Places in the sustainable Champions League are held by North London and Manchester derby rivals. Arsenal’s strong performance in the clean energy and communication categories, as well as their SRA approved restaurant, allow them to beat their fierce rivals Tottenham into 3rd. Experiencing their first taste of a top 4 spot since 2016, Arsenal are beaten by both Manchester clubs however it is a blast from the past that clinches the title. The blue half of Manchester is beaten by the red in the table for the first time since Sir Alex Ferguson’s retirement in 2013. Manchester City do some truly great work towards their sustainability, including housing wildlife corridors in their academy building, but are defeated by the closest of margins, reminiscent of the 2011/12 title race. However, this time it is Manchester United who have come out on top.   

The final sustainable Premier League table makes great reading for fans of Manchester United

Champions

Reigning champions of the sustainability Premier League table are Manchester United. The dizzying heights of the top of the top flight are perhaps a little scary for fans of the Red Devils, having not ascended for the top for what must feel like so long. Their Energy & Carbon Reduction Programme has achieved a 31% reduction in energy use, a Cycle to Work scheme has been implemented for staff, reducing and spreading the cost of purchasing a bike and accessories, and their ‘Reds Go Green’ scheme has ensured that zero waste goes to landfill, non-recyclables are used for energy and waste food is composted. Not only do they have an Environment and Sustainability page on their club website, they also have a dedicated internal website for staff where all environmental policies and initiatives are promoted. Their work on each category is evocative of a bygone era at Old Trafford. Their vegan food options are as creative as Paul Scholes, their approach the single use plastic and waste as no-nonsense as Roy Keane, their carbon reduction as constant as the magic in David Beckham’s right foot and their energy as efficient as Michael Carrick.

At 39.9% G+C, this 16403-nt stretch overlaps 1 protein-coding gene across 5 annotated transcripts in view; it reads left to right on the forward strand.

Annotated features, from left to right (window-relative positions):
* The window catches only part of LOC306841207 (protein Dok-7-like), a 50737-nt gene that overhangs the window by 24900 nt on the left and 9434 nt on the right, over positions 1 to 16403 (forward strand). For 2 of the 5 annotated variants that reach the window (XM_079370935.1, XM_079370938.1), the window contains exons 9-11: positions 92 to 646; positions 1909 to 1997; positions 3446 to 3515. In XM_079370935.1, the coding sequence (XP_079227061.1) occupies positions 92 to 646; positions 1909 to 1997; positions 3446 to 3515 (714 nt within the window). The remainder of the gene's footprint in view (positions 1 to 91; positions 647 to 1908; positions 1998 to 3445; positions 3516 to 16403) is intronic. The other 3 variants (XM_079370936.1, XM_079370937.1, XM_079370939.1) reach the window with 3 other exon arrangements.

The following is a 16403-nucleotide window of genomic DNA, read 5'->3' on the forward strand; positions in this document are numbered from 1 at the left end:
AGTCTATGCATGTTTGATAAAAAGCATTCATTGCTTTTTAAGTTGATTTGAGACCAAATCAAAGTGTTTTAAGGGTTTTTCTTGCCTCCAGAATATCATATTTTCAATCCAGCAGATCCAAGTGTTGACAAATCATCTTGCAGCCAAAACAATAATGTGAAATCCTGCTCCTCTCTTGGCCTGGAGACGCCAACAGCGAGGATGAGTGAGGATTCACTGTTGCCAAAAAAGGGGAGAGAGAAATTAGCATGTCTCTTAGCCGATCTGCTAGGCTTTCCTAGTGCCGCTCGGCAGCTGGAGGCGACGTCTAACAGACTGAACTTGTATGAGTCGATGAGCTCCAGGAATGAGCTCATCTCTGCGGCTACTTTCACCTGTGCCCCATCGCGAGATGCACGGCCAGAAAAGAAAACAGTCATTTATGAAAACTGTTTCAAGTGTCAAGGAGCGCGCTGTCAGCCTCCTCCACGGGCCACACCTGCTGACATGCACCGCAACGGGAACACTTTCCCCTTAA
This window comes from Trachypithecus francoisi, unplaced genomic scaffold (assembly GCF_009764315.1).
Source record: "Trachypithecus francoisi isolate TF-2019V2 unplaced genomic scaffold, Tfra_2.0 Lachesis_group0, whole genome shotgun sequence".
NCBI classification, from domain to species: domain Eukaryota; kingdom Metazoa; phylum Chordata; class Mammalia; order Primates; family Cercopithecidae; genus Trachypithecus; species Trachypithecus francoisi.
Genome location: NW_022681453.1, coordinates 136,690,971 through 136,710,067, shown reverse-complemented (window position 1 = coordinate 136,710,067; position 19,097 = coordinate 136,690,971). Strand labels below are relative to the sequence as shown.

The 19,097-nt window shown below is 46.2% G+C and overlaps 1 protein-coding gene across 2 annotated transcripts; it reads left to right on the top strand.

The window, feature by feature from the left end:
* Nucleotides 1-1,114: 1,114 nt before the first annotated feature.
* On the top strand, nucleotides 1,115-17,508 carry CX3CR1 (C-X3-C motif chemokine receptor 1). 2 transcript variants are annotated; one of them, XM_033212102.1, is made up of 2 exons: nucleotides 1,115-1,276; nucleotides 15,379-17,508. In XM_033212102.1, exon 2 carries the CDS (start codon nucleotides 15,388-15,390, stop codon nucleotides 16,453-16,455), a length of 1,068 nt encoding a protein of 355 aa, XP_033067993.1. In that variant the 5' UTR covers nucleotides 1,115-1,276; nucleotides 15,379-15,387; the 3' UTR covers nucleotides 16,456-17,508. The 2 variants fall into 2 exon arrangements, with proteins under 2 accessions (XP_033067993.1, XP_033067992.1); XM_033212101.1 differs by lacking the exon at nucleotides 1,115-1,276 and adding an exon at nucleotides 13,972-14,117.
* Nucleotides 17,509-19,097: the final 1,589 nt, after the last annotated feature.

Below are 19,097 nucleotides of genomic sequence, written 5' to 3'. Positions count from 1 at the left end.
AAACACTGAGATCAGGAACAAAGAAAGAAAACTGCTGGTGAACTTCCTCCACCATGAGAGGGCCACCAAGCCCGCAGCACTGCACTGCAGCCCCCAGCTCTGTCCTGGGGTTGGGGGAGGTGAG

Despite their recent shortcomings on the pitch and increasingly questionable managerial choices, Manchester United lead the way in sustainability, providing an example that hopefully all other clubs, as well as the public at home, will start to follow in order to help protect our planet.